To make money from IoT buy into a law firm

Metaratings
27 Jul 2015
00:00
Article

As featured in DisruptiveViews

I had the great honour of being part of an expert panel at Mobile World Congress in Shanghai earlier this month discussing the pros and cons of M2M, IoT and big data – and all that in just ninety minutes!

In keeping with the current optimism around all three topics, moderator Godfrey Chua, from Machina Research; David Yuan from Ericsson; Kangrim Choi from Korea Telecom and Alfred Boediman from Samsung all gave very positive outlooks for the future in their introductory presentations. It was left to me, at the tail end, to shed a little darkness on the show by pointing out where it might all go wrong and not bring the revenue salvation network operators are being led to believe.

Massive amounts of small data

Whilst there is no doubt that IoT will generate massive amounts of ‘small data’ that will traverse networks around the globe, there is no guarantee that operators will benefit unless they are integral in managing that data or adding value to it. Most IoT devices will connect directly to a home management system, app or smartphone and the data will simply be part of the package the subscriber of these services has.

Corporations may wish to arrange special deals for M2M rollouts like smart meters, monitoring sensors and surveillance cameras, but this will amount to a small percentage of the projected connected device traffic the analysts are predicting.

I highlighted that we are currently going through the ‘Internet of Silly Things’ stage where a new and often useless IoT device is invented daily and will likely disappear as quickly as it appeared. But there will be a plethora of perfectly sensible ‘things’ that will take hold, especially around home management, energy controls, connected cars and personal health and monitoring. Knowing which to invest in will be quite a skill.

Those selling the devices will realise the first tranche of revenue and if the device comes with an ongoing data collection and presentation app, they will also see some recurring revenue. For them, the simplest and cheapest option is to connect to the user’s smartphone or home broadband and avoid incurring any network charges.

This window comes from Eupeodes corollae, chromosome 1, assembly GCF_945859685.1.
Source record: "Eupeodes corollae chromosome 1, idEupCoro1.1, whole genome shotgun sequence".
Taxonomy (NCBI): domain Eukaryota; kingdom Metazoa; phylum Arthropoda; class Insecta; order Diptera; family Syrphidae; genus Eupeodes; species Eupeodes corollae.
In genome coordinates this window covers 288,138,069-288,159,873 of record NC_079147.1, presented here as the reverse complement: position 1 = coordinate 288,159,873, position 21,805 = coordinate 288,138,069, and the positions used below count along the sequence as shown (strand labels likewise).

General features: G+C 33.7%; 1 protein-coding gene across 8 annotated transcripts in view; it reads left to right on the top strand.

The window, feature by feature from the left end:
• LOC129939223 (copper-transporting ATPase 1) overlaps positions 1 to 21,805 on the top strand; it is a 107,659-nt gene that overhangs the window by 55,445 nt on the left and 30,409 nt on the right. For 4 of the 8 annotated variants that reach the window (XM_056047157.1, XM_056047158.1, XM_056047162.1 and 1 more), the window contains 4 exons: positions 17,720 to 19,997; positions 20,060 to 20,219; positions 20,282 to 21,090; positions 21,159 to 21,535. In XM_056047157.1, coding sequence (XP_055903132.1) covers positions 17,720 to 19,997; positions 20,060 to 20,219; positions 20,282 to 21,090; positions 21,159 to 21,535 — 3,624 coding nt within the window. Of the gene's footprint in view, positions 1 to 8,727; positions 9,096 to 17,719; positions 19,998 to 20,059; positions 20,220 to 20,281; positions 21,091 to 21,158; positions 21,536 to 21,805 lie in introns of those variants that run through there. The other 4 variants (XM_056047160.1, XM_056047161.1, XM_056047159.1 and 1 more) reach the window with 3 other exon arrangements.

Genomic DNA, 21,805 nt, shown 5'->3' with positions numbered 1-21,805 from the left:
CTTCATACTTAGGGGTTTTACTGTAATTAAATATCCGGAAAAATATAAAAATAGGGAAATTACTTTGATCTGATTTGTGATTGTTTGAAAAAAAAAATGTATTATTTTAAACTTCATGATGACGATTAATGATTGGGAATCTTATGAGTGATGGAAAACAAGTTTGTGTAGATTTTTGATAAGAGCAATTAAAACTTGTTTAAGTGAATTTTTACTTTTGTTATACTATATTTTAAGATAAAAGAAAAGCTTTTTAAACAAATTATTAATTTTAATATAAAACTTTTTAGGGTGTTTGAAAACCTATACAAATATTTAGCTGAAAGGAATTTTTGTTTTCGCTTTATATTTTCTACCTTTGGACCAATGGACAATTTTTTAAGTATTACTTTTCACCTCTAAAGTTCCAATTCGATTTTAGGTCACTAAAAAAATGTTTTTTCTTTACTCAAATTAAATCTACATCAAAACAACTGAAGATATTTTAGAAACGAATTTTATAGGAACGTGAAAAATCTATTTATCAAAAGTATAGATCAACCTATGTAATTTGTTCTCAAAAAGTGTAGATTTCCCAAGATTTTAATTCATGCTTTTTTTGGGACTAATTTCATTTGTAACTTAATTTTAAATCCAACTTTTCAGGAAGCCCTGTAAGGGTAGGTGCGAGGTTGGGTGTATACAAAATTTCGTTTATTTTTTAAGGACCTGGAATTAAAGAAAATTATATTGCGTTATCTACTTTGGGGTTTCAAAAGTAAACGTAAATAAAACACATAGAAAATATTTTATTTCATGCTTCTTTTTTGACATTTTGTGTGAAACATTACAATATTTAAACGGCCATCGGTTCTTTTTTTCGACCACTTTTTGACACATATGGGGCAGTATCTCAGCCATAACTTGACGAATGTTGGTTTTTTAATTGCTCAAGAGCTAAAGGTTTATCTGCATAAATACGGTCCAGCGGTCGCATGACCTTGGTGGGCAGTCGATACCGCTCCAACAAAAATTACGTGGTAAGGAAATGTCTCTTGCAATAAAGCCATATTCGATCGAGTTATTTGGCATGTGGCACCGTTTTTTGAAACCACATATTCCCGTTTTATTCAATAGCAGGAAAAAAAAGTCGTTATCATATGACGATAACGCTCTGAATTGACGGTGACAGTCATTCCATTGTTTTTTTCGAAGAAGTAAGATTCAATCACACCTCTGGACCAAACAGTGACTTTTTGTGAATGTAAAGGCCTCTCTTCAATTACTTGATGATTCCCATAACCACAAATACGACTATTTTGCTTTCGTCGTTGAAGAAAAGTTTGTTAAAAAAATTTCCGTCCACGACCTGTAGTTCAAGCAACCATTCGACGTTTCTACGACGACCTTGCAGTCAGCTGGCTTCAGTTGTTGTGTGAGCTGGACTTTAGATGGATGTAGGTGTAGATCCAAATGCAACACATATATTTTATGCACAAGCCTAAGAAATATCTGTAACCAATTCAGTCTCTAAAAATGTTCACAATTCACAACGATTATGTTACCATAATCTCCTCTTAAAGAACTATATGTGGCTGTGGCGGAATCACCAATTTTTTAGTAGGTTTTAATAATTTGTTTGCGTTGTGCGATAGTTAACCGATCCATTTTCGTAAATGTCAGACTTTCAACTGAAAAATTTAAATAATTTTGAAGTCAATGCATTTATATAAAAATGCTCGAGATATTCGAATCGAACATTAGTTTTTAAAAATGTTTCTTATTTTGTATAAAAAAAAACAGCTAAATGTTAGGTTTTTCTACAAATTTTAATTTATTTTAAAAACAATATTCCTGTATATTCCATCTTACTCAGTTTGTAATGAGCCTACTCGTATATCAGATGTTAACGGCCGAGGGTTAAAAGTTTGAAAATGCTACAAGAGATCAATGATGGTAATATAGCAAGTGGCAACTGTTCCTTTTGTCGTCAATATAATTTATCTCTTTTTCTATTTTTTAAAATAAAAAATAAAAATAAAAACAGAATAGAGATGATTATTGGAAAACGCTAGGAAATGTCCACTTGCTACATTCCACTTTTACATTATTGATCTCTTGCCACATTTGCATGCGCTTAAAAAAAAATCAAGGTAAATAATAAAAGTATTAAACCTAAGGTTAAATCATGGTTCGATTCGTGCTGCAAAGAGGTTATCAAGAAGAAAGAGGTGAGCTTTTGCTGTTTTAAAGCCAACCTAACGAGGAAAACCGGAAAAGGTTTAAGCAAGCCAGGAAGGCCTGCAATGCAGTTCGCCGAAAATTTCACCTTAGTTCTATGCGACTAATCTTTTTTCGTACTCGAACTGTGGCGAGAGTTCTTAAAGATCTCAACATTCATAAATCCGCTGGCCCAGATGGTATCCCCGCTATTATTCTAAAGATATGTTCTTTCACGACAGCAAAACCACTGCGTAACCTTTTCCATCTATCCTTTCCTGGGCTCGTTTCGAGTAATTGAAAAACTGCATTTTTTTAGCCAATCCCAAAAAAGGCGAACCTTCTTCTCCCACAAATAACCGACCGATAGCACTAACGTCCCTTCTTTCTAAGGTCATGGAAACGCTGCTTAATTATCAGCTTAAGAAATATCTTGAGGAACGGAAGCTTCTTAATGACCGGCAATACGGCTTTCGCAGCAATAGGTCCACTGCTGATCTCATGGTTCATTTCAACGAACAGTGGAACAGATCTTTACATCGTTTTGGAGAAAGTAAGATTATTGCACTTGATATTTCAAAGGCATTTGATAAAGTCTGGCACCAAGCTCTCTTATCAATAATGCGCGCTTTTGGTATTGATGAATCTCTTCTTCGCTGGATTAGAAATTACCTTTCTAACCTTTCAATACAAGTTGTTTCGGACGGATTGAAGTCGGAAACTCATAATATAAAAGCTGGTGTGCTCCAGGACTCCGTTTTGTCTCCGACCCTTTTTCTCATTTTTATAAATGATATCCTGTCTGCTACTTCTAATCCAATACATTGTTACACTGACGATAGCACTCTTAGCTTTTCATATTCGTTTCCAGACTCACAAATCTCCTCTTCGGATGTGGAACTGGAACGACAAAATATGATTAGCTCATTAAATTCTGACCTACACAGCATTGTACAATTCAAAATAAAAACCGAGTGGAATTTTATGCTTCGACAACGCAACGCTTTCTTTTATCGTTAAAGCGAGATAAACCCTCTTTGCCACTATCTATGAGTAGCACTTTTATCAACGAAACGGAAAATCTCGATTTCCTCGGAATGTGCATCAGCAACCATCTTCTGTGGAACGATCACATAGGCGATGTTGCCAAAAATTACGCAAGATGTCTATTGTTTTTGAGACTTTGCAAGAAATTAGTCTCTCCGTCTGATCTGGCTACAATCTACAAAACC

Unless the networks are the distributors of these ‘things’ or have equity in the companies that produce them, they will not benefit in any way. However, they could offer to provide cloud services that collate and process the data. All that ‘small’ data will soon become big data and CSPs keep talking up how good they are utilising it so maybe they could sell that skill on.

‘Crude oil’ needs refining

Data has been referred to as the new ‘crude oil’ and it is only after it is processed or refined that it gains maximum value. For many IoT providers it is the selling of this refined data that is seen as the big money spinner.

Of course, once we start talking about private or personal data being ‘processed’ we start to delve in the dark world of regulation, and you can guarantee that it won’t be long before governments and regulators start to get really interested. It may be legally binding for IoT and app providers to get people to commit to unwieldy terms and conditions (that nobody ever reads) but it will only take one very public court case or class action by disgruntled customers to change forever the way data can be handled.

Of course, things will escalate very quickly if that data falls into the wrong hands. Security may be another area that operators could add some value, but will it be worth the risk and will they be held responsible if the data they are protecting is hacked?

So it seems, from my point of view at least, the only sector that looks like it could make a lot of money out of M2M, IoT and big data will be the lawyers. Unless network operators have plans to invest in a big law firm they might just miss out on all that massive revenue the analysts are predicting for the sector.

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